I think you read a headline once that said, "No link between autism and vaccines" and falsely extrapolated that to mean "no reason to believe vaccines cause any harm".

Comment: Even the TSA knows they've become a joke (Score 1) 184

by PhrostyMcByte (#48578185) Attached to: Are the TSA's New Electronic Device Screenings Necessary?

Last flight I took out of LAX, they were randomly handing out "expedited security" slips to people. Keep your shoes on, laptops can stay in bags, no x-rays or pat-downs, etc. and I was through in about 30 seconds. I even found out after I went through the metal detector that I had left keys in my pocket and my belt on.

Basically, it was like security used to be, pre-9/11. It was marvelous.

Comment: Re:Freenet? (Score 3, Informative) 67

by PhrostyMcByte (#48568251) Attached to: BitTorrent Launches Project Maelstrom, the First Torrent-Based Browser

Freenet had some issues. Most of them won't apply to BitTorrent's offering.

The main one is receiving content was dog slow compared to, say, Tor. This is simply an artifact of how it was routing connections and the distributed storage aspect.

Second, but still contributing to the poor experience is that the app itself had some architectural flaws that made it and your PC run dog slow -- the choice was either use hundreds of threads or let the operations stall.

The third, more of a security/philosophical flaw, is that the base protocol was not documented in any significant fashion. To review the protocol's security, you'd need to have an expert understanding of Java and a large part of the codebase. So it never really had many eyes on it looking for flaws.

I haven't used Freenet in around 5 years, so this may have improved. It was pretty clear why it never caught on at the time.

Comment: Re:why would I write to that? (Score 1) 187

by PhrostyMcByte (#48534659) Attached to: Microsoft Introduces<nobr> <wbr></nobr>.NET Core

Merely needing to convert time zones is a trivial requirement. Work with them any other way and it's a nightmare. My first exposure to it was when implementing a crontab-like scheduling software, which on proper implementations has defined behavior to not fall on its face when daylight savings time wreaks havoc on the world. I couldn't find a way to do this reliably in .NET, but Noda made it possible.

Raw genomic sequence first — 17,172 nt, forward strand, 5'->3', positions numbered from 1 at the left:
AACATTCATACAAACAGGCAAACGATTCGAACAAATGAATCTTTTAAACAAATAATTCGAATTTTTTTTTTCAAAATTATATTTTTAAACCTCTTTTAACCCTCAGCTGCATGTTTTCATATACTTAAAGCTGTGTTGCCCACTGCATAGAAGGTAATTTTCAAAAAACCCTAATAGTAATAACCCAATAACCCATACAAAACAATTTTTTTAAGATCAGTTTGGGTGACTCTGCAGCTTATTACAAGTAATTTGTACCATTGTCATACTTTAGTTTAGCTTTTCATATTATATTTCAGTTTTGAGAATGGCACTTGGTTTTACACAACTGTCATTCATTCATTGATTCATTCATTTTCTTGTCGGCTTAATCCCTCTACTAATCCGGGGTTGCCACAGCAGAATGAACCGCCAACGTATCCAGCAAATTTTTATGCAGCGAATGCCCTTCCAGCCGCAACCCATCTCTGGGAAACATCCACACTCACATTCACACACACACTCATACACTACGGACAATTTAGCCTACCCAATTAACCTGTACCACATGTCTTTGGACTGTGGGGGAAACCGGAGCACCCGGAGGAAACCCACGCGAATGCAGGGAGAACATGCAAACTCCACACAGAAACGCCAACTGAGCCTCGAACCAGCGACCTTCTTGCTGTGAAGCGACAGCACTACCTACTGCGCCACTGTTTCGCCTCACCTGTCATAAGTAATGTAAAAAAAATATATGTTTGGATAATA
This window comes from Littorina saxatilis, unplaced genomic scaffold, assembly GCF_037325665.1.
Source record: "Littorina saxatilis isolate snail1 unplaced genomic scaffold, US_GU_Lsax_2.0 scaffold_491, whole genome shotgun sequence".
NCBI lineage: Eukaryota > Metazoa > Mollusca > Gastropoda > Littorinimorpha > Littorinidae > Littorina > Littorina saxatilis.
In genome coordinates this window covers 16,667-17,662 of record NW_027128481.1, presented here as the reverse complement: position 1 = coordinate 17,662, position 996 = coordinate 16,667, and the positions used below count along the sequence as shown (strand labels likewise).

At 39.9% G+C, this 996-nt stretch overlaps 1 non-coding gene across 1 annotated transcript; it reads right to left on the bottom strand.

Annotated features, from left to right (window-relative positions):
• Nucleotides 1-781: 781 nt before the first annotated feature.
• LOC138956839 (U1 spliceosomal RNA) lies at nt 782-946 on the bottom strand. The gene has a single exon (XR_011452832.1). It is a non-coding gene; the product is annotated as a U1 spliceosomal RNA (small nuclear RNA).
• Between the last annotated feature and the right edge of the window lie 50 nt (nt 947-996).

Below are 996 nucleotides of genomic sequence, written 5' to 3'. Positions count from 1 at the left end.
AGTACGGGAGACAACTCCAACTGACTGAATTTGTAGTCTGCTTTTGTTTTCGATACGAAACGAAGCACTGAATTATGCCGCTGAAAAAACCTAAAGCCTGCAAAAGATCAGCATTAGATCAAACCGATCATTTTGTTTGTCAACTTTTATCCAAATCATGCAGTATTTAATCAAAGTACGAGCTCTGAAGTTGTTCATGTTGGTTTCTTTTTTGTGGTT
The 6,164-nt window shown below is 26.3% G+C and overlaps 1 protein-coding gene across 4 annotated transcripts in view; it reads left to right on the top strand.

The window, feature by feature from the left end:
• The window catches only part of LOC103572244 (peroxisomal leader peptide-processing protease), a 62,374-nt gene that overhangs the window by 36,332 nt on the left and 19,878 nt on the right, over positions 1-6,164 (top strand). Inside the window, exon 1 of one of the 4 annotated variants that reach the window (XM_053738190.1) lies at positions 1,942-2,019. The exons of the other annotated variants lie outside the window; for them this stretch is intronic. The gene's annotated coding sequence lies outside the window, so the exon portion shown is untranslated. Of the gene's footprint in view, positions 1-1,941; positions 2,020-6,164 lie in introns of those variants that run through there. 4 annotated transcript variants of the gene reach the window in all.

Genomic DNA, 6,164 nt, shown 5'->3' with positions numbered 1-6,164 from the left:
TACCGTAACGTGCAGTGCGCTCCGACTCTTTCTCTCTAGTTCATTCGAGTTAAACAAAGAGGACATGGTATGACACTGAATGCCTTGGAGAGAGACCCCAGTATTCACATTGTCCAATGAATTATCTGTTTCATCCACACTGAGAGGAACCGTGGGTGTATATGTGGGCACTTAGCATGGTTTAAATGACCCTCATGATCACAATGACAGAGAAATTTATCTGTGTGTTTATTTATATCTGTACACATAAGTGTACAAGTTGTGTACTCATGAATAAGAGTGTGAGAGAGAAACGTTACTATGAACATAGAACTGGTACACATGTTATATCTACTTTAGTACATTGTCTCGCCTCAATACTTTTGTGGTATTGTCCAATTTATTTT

Don't take my word on why Noda should be used though... read from it's blog for plenty of examples for why the seemingly great .NET DateTime can be a minefield in far more common situations than mine.

Comment: Re:why would I write to that? (Score 4, Insightful) 187

by PhrostyMcByte (#48534083) Attached to: Microsoft Introduces<nobr> <wbr></nobr>.NET Core

Why should I have to use a third party library to get decent date support?

I've questioned that myself while working in .NET. Ever needed to write time zone aware code?

Date libraries, as it turns out, are rather monstrously difficult to make. While .NET did a great job for the common stuff, uncommon things can be painful, error prone, or impossible.

The fullest solution I've found so far is Noda Time, which is actually based on the Joda-Time Java library. It feels out of place with a number of Javaisms still in it, but it provides a much richer functionality and better separation of concerns.

Memory fault -- brain fried